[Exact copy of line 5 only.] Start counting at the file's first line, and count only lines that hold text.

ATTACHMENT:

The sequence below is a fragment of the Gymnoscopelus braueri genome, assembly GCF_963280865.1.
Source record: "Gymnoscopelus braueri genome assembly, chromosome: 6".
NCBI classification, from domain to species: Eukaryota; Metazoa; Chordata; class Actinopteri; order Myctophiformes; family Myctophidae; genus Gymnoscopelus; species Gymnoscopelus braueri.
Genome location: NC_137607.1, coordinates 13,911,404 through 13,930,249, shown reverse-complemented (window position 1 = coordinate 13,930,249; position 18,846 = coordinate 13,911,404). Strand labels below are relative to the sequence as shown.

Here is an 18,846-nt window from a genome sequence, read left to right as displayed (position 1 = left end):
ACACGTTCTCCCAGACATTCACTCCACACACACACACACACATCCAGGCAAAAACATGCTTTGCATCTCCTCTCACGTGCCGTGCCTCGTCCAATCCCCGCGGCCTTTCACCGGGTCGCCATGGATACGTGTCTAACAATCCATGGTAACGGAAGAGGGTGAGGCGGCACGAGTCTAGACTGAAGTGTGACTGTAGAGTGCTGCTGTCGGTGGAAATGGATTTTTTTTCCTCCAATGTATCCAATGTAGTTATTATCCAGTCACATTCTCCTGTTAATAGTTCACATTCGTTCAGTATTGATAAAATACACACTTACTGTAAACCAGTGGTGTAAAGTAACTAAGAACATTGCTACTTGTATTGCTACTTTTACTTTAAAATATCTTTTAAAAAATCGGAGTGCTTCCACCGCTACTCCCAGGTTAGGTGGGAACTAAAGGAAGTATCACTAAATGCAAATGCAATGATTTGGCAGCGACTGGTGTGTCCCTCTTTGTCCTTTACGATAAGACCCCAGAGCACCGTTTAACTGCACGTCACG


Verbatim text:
Here is an 18,846-nt window from a genome sequence, read left to right as displayed (position 1 = left end):